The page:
The delicious dinner was thwarted by the trip to the ER, and instead we dined on Wendy’s.  After being flooded with adrenaline and having my thumb sewn together, nothing could have been tastier.  Although, I must admit, I will sing the praises of a Wendy’s baked potato any day.  Nonetheless, the following evening, I felt the need to cook, despite my physical limitations.  I made a modified version of my mac and cheese with tomatoes, which eliminated the need for chopping.  It was the most delicious, and easiest thing I could fathom at that point in time.  It’s sort of like pizza mac.  Plus, Warren loved this version of mac and cheese; he literally groaned with his first bite when I made it for him.  Wherever he is, maybe he can still smell it.  More importantly, if he has any inkling of what’s going on in my life, I hope he had a good laugh at me and my bum thumb.

Mac & Cheese with Tomatoes for Idiots:

Cook one pound of penne a few minutes shy of al dente.  Drain quickly (a little pasta water is good).  Return to pot.
Add one 28 oz. can of diced tomatoes (I used petite diced).
Add one pound shredded cheese (I used a combination of sharp cheddar and a mild cheddar/jack blend).  
Stir to combine; season with salt and pepper to taste; transfer to a greased 9x13 baking dish; cover allow to sit for at least 2 hours or up to overnight in the refrigerator.
Bake at 350 degrees for 40-50 minutes (perhaps with a little extra cheese on top), or until bubbling and browned.  Carefully (I don’t need a burn on top of stitches) remove from the oven.  Allow to sit for 10 minutes or so and enjoy.

Wednesday, May 26, 2010

A Tribute

My blog focuses on food, but it is a reflection of my life.  It represents my life, through the lens of food, and right now, my life and my heart are broken.  Someone passed away recently who was near and dear to many hearts, but mine especially.  I thought there was a chance we might choose to walk through this life together, but instead he left this world and my life far too early.  Now, I remain in his absence, trying to make sense of the impossible.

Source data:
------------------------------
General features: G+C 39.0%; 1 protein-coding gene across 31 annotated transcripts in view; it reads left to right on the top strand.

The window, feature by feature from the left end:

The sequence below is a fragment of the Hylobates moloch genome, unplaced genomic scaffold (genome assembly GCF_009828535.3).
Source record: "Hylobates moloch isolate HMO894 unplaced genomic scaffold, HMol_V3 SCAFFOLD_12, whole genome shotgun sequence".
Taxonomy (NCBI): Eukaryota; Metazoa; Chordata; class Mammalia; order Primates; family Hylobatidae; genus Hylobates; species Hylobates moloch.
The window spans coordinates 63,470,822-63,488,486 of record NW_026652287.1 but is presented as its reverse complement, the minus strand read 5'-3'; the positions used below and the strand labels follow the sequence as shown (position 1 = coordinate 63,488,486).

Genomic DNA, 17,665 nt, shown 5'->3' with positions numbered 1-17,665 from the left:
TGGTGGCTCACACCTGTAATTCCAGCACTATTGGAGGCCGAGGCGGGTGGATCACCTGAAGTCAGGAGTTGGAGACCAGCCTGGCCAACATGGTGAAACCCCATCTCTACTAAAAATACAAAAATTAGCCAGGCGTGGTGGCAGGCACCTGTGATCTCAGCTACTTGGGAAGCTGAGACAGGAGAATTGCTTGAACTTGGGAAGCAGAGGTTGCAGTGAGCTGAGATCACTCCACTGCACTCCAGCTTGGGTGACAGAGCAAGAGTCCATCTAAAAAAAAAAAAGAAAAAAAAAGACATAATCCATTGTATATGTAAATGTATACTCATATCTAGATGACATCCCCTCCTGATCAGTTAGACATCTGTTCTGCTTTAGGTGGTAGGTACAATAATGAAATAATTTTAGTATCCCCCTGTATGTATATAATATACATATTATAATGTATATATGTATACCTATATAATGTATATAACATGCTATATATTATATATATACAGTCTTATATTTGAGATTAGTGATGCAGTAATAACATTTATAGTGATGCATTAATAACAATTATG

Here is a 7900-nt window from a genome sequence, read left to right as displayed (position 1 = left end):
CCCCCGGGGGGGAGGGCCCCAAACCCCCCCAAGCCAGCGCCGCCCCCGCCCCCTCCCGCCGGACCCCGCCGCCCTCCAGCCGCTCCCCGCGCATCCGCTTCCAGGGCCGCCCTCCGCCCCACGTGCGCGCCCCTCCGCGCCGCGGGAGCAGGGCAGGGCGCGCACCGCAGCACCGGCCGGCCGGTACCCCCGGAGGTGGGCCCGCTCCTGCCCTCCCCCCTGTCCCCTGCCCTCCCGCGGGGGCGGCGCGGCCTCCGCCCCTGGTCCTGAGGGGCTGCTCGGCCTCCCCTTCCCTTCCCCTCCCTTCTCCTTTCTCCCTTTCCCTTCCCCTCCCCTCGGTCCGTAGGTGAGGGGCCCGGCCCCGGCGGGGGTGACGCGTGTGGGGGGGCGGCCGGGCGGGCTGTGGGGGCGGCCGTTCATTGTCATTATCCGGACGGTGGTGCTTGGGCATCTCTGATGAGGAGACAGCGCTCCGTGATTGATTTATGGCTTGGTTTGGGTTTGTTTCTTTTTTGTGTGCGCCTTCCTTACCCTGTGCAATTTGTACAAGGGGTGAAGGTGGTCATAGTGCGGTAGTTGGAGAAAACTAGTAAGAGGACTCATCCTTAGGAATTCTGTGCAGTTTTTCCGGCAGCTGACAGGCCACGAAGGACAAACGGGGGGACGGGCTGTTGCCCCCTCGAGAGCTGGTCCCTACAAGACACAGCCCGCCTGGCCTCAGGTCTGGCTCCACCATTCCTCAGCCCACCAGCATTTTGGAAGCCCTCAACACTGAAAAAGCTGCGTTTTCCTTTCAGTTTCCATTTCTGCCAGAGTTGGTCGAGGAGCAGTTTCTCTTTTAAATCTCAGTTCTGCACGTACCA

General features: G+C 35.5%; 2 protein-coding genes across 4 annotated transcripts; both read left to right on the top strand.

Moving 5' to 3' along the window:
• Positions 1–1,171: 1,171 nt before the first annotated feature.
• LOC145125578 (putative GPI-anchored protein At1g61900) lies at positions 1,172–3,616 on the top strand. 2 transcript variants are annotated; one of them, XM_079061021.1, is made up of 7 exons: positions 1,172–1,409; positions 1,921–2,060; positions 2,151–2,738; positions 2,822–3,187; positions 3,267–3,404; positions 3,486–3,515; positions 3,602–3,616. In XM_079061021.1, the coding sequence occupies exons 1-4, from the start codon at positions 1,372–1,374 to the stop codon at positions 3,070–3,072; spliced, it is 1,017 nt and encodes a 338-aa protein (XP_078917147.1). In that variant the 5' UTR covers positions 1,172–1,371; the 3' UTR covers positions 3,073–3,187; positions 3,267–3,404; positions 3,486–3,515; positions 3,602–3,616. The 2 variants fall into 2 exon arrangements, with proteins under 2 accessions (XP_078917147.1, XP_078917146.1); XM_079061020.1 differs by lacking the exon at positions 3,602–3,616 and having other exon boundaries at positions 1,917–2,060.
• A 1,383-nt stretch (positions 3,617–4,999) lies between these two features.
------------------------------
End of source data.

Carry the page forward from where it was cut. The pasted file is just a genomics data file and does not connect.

I did a lot of cooking for him over the last few months.  If you look closely, he is peppered throughout my blogs posts.  I would have written about him more explicitly, but I figured there was plenty of time for that, and I didn’t want to jinx our “blossoming romance” (as he referred it to).  Warren loved my love of cooking.  He certainly seemed to love the steaming plates of food I put in front of him.  However, I think he also loved to watch me happily smash garlic cloves or see me grin over the whirring of my immersion blender.  Being the thoughtful person that he was, Warren bought me a subscription to Cooks’ Illustrated, as part of my birthday present.  As painful as it will be to receive that in the mail for the next year, I owe it to both him and myself to cook from it, and cook from it with gusto. 

Below is a recipe for vegetable lasagna, adapted from the spring issue of my birthday present.  I made it for Warren just a few weeks ago, and it was excellent, prepared just as the recipe was written.  But I thought I could make it a little bit better, with some extra vegetables and a few other minor adjustments.  I planned on making it again for him, but instead I made it in honor of him.  Forgive me for not going into detail about it.  It’s currently beyond my capacity, but I will say the Barilla brand no-boil lasagna noodles are imperative.  I used them the first time as well, and while discussing the meal with Warren, I described them as “thin and tender, but not mushy.”  Warren responded, “that’s how I describe you to other people.”  I miss you dearly, Warren.